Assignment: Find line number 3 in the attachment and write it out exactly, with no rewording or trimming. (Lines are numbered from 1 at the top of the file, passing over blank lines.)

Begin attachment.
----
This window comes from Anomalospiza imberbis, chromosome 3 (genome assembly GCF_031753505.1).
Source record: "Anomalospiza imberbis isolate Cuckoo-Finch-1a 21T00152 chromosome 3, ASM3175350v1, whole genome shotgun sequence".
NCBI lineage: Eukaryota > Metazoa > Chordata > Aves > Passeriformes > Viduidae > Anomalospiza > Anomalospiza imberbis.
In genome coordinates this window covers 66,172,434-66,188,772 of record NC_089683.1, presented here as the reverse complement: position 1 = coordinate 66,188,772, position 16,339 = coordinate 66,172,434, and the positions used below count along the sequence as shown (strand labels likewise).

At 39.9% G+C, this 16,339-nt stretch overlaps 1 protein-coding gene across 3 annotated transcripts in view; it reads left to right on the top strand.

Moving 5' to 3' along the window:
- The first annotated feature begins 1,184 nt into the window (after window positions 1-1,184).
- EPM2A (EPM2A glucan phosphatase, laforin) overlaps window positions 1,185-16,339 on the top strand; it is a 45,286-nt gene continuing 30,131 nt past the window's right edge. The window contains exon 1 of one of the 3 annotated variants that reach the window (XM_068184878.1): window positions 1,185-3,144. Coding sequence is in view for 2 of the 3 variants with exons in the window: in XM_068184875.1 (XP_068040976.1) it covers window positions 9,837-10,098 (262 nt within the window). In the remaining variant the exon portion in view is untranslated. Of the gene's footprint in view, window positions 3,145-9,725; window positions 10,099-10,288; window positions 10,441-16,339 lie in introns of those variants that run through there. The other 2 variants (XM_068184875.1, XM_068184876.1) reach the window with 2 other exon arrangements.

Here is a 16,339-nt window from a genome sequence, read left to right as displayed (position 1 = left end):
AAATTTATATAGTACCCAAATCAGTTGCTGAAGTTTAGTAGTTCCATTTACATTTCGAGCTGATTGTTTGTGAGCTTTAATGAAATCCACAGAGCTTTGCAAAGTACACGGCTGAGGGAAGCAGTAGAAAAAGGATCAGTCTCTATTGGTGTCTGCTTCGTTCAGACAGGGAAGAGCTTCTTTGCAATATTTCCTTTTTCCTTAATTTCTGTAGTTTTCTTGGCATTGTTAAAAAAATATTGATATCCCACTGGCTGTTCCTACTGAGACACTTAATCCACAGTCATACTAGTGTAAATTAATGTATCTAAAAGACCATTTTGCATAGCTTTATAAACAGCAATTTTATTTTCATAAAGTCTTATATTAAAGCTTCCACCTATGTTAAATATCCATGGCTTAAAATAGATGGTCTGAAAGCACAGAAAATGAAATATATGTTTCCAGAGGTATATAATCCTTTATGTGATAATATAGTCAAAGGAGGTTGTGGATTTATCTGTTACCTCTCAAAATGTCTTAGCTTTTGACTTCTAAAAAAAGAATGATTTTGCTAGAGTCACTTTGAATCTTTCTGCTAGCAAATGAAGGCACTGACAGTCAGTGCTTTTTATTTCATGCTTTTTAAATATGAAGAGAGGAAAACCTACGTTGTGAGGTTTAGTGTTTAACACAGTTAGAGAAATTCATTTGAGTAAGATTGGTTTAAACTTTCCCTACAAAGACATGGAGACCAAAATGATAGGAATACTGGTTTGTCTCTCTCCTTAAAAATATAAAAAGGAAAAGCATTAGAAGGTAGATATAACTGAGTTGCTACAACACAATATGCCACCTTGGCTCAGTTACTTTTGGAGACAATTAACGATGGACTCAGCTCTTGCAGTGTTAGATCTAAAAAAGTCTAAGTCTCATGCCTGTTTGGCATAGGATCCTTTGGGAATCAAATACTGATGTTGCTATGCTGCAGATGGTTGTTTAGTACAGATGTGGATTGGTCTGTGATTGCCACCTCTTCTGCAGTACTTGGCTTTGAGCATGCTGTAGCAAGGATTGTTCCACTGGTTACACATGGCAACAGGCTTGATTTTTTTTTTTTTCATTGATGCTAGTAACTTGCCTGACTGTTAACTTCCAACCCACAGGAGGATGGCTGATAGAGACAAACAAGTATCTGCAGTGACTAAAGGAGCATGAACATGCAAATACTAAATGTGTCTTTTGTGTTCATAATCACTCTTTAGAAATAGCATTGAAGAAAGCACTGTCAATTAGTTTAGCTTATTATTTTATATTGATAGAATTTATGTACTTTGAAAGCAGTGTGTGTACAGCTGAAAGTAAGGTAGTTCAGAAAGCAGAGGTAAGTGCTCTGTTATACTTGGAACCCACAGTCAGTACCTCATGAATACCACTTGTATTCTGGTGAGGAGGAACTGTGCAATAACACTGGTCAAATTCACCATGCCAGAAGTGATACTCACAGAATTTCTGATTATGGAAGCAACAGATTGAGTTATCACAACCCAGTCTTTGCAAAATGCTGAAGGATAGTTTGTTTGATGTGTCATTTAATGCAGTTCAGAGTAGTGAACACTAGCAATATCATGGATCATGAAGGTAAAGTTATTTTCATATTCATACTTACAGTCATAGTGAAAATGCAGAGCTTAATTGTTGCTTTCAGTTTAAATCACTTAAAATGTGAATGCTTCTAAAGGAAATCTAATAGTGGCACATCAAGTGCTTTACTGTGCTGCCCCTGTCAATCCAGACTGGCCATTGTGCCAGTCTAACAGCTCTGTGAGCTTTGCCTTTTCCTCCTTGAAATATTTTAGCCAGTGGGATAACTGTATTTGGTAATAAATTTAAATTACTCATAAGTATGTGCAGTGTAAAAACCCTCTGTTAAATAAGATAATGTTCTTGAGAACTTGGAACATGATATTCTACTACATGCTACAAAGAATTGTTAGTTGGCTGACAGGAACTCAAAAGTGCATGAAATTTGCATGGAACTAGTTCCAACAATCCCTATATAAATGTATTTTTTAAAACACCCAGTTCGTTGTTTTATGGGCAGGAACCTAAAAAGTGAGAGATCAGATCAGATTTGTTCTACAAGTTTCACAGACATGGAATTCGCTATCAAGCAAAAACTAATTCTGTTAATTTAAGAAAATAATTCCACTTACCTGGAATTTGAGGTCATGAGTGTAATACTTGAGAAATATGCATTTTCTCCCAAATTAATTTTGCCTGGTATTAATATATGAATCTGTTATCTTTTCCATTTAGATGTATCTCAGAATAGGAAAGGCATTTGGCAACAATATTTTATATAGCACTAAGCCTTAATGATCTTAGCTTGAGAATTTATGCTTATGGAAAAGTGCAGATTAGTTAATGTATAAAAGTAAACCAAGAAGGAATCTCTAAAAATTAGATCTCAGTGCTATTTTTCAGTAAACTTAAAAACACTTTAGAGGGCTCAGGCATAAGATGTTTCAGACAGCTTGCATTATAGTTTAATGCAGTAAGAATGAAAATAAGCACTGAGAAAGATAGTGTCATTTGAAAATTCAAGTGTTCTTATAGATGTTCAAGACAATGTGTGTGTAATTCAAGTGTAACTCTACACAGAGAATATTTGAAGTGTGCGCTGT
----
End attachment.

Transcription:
NCBI lineage: Eukaryota > Metazoa > Chordata > Aves > Passeriformes > Viduidae > Anomalospiza > Anomalospiza imberbis.